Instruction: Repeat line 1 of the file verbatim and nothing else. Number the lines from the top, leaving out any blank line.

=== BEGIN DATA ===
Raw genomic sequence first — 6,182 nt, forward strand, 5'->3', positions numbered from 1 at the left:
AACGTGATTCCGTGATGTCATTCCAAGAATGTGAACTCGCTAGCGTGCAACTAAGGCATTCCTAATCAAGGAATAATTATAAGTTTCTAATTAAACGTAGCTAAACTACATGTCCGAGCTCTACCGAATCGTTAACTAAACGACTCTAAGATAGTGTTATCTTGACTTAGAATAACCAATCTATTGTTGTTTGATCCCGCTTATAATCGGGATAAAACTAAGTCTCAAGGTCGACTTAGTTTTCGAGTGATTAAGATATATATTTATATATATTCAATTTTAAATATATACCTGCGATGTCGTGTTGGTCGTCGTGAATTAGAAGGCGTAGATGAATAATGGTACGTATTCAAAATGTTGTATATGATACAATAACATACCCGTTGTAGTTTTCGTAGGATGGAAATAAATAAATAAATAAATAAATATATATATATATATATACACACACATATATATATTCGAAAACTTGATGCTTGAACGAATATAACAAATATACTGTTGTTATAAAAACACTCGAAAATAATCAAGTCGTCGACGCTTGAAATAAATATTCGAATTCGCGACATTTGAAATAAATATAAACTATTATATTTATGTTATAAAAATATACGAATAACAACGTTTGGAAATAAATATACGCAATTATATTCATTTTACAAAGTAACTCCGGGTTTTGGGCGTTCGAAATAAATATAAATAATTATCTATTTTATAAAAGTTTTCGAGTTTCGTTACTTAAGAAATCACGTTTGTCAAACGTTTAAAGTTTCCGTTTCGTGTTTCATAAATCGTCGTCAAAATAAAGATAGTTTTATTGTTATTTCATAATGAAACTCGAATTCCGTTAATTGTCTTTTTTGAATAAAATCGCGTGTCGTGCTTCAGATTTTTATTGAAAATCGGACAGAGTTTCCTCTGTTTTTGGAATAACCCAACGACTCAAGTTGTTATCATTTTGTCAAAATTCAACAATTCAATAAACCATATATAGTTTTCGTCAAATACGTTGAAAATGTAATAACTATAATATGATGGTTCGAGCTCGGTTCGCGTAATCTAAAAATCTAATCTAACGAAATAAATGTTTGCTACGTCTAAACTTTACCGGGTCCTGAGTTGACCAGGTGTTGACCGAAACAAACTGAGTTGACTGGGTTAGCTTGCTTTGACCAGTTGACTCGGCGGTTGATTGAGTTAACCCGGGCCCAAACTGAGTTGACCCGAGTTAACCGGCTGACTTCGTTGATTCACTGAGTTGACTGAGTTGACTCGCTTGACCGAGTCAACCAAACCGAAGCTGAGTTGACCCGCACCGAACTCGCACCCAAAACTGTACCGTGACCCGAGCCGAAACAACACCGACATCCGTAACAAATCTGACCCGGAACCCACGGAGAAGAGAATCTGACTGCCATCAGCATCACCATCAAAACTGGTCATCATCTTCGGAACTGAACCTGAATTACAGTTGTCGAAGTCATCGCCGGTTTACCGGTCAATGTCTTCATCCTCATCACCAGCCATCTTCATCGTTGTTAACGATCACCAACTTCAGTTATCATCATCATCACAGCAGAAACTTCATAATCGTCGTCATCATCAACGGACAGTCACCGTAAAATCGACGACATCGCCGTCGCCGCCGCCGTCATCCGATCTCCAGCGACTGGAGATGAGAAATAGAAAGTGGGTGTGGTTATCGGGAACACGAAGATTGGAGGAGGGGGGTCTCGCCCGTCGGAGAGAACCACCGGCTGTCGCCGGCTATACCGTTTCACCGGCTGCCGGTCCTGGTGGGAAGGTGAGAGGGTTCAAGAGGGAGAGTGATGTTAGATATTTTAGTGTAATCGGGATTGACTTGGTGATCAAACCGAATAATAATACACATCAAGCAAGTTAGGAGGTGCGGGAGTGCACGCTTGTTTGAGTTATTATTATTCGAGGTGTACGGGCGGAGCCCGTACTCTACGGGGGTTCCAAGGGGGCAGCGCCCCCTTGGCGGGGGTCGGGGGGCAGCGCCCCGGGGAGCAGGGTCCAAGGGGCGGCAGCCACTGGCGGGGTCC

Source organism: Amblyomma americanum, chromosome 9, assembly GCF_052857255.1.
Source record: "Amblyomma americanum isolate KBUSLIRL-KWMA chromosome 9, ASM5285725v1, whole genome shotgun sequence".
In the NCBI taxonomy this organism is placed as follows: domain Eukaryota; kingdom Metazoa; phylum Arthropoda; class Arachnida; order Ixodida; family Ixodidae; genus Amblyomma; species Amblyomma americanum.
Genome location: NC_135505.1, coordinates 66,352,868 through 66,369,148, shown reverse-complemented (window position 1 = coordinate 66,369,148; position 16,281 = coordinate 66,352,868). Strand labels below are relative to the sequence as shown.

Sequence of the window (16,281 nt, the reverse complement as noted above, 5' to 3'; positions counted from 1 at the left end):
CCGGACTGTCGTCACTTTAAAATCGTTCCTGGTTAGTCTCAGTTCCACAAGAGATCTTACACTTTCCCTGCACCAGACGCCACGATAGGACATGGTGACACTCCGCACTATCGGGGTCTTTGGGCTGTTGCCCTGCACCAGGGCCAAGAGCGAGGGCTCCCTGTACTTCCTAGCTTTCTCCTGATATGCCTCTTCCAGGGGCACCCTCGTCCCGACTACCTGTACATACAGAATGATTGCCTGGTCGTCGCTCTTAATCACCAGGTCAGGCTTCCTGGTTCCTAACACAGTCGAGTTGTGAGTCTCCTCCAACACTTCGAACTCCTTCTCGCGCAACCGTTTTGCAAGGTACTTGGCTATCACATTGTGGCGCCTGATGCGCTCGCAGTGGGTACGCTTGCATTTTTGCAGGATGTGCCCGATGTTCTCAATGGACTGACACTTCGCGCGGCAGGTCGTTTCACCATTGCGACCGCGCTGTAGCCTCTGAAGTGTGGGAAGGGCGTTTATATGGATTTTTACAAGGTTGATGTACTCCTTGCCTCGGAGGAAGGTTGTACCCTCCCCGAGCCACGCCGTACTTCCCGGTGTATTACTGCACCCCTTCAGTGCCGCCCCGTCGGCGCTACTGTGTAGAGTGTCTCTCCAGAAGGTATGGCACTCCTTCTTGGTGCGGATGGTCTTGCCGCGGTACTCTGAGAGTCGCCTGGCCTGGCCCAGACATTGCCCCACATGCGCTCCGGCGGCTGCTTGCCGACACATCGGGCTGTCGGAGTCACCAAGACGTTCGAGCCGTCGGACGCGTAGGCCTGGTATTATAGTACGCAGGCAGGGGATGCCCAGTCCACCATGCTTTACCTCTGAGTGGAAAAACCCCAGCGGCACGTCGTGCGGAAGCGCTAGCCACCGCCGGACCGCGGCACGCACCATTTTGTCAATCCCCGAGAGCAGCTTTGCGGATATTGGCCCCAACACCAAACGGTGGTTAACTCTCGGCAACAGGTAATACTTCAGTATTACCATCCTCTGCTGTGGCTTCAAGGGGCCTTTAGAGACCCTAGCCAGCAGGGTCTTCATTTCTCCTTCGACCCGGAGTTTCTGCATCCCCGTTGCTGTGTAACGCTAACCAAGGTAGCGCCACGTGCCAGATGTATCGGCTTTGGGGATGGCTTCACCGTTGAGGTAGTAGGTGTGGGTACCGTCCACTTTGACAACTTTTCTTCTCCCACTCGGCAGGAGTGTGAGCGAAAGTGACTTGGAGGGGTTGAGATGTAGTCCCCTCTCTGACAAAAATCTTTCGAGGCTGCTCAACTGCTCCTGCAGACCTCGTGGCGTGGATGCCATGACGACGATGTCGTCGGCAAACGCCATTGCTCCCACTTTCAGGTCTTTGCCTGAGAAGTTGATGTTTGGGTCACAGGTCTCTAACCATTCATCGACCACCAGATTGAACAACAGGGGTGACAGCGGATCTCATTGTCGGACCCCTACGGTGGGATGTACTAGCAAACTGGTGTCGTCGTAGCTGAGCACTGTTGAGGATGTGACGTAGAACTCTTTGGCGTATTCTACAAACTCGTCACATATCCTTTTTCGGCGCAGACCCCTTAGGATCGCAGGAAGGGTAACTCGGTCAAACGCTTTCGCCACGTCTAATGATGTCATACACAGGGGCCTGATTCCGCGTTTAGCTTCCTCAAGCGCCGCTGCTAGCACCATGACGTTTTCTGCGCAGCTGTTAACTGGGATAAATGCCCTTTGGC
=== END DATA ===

Raw genomic sequence first — 6,182 nt, forward strand, 5'->3', positions numbered from 1 at the left: